Hairdressers are at “excess risk” of contact allergy

Compared with the general population, hairdressers are at high risk of contact allergy associated with hair care products, a systematic review says.

“Studies have shown that up to 70% of hairdressers suffer from work-related skin damage, mainly hand dermatitis, at some point in their career,” wrote Wolfgang Uter of the Friedrich-Alexander University of Erlangen-Nürnberg and co-authors. In general, they write, occupational skin diseases such as dermatitis of the hands account for up to 35% of reported occupational diseases. The study was published online on October 17 Contact Dermatitis.

Wet work and skin contact with detergents and hair styling products are the main risk factors for the development of occupational skin diseases in this group, according to the researchers.

To further understand the burden of contact allergy in hair salon work, researchers compiled evidence published since 2000 on contact allergy to hair care products. They searched the literature for nine topics that were pre-selected by experts and stakeholders. The researchers also investigated the prevalence of sensitization among hairdressers and other individuals receiving skin patch testing.

Content for content

Common potentially sensitizing cosmetic ingredients reported in studies were p-phenylenediamine (PPD), persulfate (primarily ammonium persulfate) [APS]), glyceryl thioglycolate (GMTG) and ammonium thioglycolate (ATG).

In a pooled analysis, the overall prevalence of contact allergy to PPD was 4.3% in consecutively tested patients, while among hair salons specifically, the overall prevalence of contact allergy to this ingredient was 28.6%, the reviewers said.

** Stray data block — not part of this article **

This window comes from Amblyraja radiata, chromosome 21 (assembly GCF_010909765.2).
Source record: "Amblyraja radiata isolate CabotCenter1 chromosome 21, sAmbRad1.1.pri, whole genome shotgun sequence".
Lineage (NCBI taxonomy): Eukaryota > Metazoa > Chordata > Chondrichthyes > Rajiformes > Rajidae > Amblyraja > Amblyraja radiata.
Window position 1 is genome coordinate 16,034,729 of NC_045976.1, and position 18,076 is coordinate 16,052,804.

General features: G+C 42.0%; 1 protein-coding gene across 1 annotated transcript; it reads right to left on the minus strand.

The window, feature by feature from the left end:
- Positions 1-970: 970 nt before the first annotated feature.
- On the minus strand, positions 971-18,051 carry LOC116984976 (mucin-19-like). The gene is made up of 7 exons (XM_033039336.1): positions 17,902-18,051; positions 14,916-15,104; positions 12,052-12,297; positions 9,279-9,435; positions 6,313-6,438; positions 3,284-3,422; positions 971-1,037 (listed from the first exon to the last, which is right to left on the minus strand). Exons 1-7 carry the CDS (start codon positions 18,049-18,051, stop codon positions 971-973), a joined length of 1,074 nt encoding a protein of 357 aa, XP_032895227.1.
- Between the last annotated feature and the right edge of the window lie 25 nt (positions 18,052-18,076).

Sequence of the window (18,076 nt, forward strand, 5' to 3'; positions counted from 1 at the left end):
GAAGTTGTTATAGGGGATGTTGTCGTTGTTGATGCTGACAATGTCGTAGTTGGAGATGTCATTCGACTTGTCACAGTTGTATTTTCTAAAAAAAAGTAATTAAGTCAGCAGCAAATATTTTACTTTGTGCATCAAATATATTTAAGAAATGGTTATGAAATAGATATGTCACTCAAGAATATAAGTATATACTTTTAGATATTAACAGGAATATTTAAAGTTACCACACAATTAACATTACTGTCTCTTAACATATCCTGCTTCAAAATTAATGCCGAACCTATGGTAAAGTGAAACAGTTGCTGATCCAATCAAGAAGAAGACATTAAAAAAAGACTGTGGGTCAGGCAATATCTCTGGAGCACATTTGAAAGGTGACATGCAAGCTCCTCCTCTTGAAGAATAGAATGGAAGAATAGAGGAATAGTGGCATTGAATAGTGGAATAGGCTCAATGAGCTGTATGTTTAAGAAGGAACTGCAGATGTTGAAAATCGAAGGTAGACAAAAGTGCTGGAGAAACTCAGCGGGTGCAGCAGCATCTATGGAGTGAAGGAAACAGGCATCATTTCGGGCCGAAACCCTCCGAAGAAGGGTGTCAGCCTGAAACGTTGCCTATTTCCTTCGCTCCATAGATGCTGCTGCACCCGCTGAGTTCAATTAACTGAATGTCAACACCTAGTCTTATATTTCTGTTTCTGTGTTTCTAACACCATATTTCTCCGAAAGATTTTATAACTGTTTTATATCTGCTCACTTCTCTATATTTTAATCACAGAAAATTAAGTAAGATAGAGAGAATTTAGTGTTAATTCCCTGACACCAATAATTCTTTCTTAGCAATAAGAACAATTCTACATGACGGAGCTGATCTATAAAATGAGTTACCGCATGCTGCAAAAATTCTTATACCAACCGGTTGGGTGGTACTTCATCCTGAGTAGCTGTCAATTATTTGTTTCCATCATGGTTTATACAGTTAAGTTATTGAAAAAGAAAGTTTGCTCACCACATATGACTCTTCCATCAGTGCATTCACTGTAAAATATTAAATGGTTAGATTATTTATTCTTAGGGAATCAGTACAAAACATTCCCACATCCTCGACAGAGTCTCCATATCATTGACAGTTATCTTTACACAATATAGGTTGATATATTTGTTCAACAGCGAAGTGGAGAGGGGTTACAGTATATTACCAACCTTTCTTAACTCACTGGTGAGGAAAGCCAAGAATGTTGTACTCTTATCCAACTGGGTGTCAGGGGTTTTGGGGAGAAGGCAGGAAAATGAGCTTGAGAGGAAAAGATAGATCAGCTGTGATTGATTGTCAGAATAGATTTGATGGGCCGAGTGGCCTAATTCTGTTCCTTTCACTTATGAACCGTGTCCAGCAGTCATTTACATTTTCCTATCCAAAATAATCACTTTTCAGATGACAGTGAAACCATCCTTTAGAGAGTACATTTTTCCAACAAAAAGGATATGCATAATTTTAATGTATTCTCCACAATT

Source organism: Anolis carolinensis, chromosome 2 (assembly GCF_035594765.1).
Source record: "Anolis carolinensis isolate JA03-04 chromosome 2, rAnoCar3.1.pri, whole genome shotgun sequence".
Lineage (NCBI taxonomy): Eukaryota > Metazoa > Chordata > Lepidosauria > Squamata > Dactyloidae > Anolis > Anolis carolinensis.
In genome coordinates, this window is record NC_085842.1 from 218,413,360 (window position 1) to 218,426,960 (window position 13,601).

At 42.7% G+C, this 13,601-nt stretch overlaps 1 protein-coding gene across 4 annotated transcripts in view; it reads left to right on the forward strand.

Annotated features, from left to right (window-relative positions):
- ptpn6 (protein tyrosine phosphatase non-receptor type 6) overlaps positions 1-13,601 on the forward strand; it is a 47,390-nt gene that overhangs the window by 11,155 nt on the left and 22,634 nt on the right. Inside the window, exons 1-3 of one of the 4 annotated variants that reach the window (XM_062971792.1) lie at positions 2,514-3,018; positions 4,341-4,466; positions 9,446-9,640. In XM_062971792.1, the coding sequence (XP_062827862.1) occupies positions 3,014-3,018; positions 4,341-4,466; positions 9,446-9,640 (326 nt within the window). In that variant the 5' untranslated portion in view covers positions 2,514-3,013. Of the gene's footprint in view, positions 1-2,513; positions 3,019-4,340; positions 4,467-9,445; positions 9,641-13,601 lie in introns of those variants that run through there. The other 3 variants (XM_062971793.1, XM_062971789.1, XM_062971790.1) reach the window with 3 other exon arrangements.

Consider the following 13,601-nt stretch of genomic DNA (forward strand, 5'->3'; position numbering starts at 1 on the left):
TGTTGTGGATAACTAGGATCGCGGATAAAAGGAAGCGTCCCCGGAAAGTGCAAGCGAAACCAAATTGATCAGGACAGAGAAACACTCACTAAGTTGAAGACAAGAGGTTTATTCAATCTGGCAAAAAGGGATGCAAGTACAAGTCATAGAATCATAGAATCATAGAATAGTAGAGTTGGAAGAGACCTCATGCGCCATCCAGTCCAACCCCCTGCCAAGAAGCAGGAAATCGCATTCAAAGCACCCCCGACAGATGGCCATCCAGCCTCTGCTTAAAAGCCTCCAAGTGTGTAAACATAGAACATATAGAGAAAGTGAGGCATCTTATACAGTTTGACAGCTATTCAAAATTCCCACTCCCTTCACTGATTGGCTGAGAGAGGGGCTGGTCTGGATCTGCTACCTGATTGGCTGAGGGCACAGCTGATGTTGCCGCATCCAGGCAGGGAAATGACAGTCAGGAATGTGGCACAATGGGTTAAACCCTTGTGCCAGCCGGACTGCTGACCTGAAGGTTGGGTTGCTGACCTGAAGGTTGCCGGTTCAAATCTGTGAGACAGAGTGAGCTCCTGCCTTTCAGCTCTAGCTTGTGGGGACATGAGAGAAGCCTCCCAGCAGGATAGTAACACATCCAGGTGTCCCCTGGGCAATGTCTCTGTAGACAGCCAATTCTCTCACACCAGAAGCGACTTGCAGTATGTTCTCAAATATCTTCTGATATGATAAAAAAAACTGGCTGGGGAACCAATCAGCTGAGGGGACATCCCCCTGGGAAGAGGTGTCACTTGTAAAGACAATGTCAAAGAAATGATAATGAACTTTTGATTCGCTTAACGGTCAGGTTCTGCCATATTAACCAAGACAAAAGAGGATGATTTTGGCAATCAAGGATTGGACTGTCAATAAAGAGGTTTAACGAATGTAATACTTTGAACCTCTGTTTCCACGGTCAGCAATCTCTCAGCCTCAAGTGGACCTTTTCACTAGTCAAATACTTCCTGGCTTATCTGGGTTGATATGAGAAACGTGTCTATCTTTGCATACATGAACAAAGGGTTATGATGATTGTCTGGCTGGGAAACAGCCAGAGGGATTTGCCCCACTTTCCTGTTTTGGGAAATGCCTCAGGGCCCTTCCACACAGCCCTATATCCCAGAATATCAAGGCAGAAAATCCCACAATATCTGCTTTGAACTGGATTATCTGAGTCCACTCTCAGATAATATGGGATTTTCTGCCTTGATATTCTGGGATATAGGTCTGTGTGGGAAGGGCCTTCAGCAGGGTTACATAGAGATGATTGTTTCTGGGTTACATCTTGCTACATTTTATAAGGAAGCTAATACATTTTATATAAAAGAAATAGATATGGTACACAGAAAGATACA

The combined prevalence of contact allergy to APS was 5.5% in consumers and 17.2% in hairdressers. In other retrospective studies, the risk of contact allergy to APS, GMTG and ATG was also increased in hairdressers compared to all controls.

The calculated relative risk (RR) for contact sensitization to PPD was approximately 5.4 higher in hairdressers, while the RR for ATG sensitization was 3.4 in hairdressers compared to consumers.

Commenting on these findings, James A. Yiannias, MD, professor of dermatology at the Mayo Clinic School of Medicine in Phoenix, said. Medscape Medical News in an email that many providers and patients are concerned only with hair color molecules such as PPD and aminophenol, as well as permanent, wave and straightening agents such as GMTG.

“Although these are common allergens in hairdressing salons, allergens such as fragrances and some preservatives found in everyday hair care products such as shampoos, conditioners and hair sprays are also common causes of contact dermatitis,” said Yiannias, who was not involved in the study. .

Consequences of exposure

Yiannias explained that progressive worsening of the dermatitis can occur with continued exposure to allergens and, if not properly mitigated, can lead to larger problems. “The initial discomfort of mild irritation and high pressure can progress to a ruptured condition with a risk of bleeding and significant pain,” he said.

But when severe and untreated dermatitis occurs, Yiannias said hairdressers “may have to change careers” or at least face short- or long-term unemployment.

The researchers suggest that reducing exposure to the allergen is key to preventing symptoms, adding that adequate guidance on the safe use of new products is needed. The researchers also suggested that vocational schools should implement more rigorous education for hairdressers that covers how to properly protect the skin at work.

Hairdressers are taught during training to be careful with exposure to allergens by avoiding touching dangerous substances such as hair dyes,” Yiannias added. “In practice, however, this is very difficult as the use of gloves can reduce the tactile sensation that hairdressers often find necessary to do their job.”

The research did not receive any industrial funding. Yiannias declares no relevant financial relationships.

Contact Dermatitis. Published online 17 October 2022. Full text

Brandon May is a freelance medical journalist who has written more than 2100 articles for US and UK medical publications. Twitter: @brandonmilesmay

Leave a Comment

Your email address will not be published. Required fields are marked *